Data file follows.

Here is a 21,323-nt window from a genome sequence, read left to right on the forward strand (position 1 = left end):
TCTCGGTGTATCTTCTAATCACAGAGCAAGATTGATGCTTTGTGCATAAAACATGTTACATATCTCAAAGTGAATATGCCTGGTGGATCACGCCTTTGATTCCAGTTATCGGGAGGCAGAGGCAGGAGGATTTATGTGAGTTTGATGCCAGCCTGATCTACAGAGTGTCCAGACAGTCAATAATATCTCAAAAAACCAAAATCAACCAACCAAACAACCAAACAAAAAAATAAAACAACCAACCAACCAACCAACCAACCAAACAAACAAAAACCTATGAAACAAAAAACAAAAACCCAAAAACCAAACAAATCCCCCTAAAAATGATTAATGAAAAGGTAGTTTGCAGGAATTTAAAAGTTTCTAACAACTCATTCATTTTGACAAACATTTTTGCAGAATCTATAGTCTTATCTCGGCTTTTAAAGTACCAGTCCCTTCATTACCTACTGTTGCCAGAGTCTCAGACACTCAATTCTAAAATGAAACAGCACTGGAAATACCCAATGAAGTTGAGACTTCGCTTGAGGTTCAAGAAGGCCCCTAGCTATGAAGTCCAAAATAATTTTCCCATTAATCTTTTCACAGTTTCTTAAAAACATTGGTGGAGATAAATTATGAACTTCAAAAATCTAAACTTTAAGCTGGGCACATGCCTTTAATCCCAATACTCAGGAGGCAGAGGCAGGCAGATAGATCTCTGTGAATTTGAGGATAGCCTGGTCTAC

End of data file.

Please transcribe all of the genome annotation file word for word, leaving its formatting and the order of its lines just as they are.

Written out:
Here is a 21,323-nt window from a genome sequence, read left to right on the forward strand (position 1 = left end):
TCTCGGTGTATCTTCTAATCACAGAGCAAGATTGATGCTTTGTGCATAAAACATGTTACATATCTCAAAGTGAATATGCCTGGTGGATCACGCCTTTGATTCCAGTTATCGGGAGGCAGAGGCAGGAGGATTTATGTGAGTTTGATGCCAGCCTGATCTACAGAGTGTCCAGACAGTCAATAATATCTCAAAAAACCAAAATCAACCAACCAAACAACCAAACAAAAAAATAAAACAACCAACCAACCAACCAACCAACCAAACAAACAAAAACCTATGAAACAAAAAACAAAAACCCAAAAACCAAACAAATCCCCCTAAAAATGATTAATGAAAAGGTAGTTTGCAGGAATTTAAAAGTTTCTAACAACTCATTCATTTTGACAAACATTTTTGCAGAATCTATAGTCTTATCTCGGCTTTTAAAGTACCAGTCCCTTCATTACCTACTGTTGCCAGAGTCTCAGACACTCAATTCTAAAATGAAACAGCACTGGAAATACCCAATGAAGTTGAGACTTCGCTTGAGGTTCAAGAAGGCCCCTAGCTATGAAGTCCAAAATAATTTTCCCATTAATCTTTTCACAGTTTCTTAAAAACATTGGTGGAGATAAATTATGAACTTCAAAAATCTAAACTTTAAGCTGGGCACATGCCTTTAATCCCAATACTCAGGAGGCAGAGGCAGGCAGATAGATCTCTGTGAATTTGAGGATAGCCTGGTCTAC